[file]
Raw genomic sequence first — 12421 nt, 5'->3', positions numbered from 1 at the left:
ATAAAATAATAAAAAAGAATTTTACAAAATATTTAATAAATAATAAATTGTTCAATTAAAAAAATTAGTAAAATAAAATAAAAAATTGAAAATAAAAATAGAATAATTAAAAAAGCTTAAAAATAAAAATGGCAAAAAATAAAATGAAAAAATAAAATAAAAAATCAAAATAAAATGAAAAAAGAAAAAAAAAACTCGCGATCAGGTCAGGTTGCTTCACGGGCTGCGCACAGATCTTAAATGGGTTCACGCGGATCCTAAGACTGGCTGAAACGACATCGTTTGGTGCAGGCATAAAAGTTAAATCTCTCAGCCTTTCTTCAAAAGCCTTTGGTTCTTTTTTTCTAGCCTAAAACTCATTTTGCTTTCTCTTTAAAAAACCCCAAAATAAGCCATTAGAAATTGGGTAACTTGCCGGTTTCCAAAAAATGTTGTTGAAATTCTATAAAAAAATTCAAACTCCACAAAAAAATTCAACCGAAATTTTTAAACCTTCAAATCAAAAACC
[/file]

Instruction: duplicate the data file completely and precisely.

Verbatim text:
Raw genomic sequence first — 12421 nt, 5'->3', positions numbered from 1 at the left:
ATAAAATAATAAAAAAGAATTTTACAAAATATTTAATAAATAATAAATTGTTCAATTAAAAAAATTAGTAAAATAAAATAAAAAATTGAAAATAAAAATAGAATAATTAAAAAAGCTTAAAAATAAAAATGGCAAAAAATAAAATGAAAAAATAAAATAAAAAATCAAAATAAAATGAAAAAAGAAAAAAAAAACTCGCGATCAGGTCAGGTTGCTTCACGGGCTGCGCACAGATCTTAAATGGGTTCACGCGGATCCTAAGACTGGCTGAAACGACATCGTTTGGTGCAGGCATAAAAGTTAAATCTCTCAGCCTTTCTTCAAAAGCCTTTGGTTCTTTTTTTCTAGCCTAAAACTCATTTTGCTTTCTCTTTAAAAAACCCCAAAATAAGCCATTAGAAATTGGGTAACTTGCCGGTTTCCAAAAAATGTTGTTGAAATTCTATAAAAAAATTCAAACTCCACAAAAAAATTCAACCGAAATTTTTAAACCTTCAAATCAAAAACC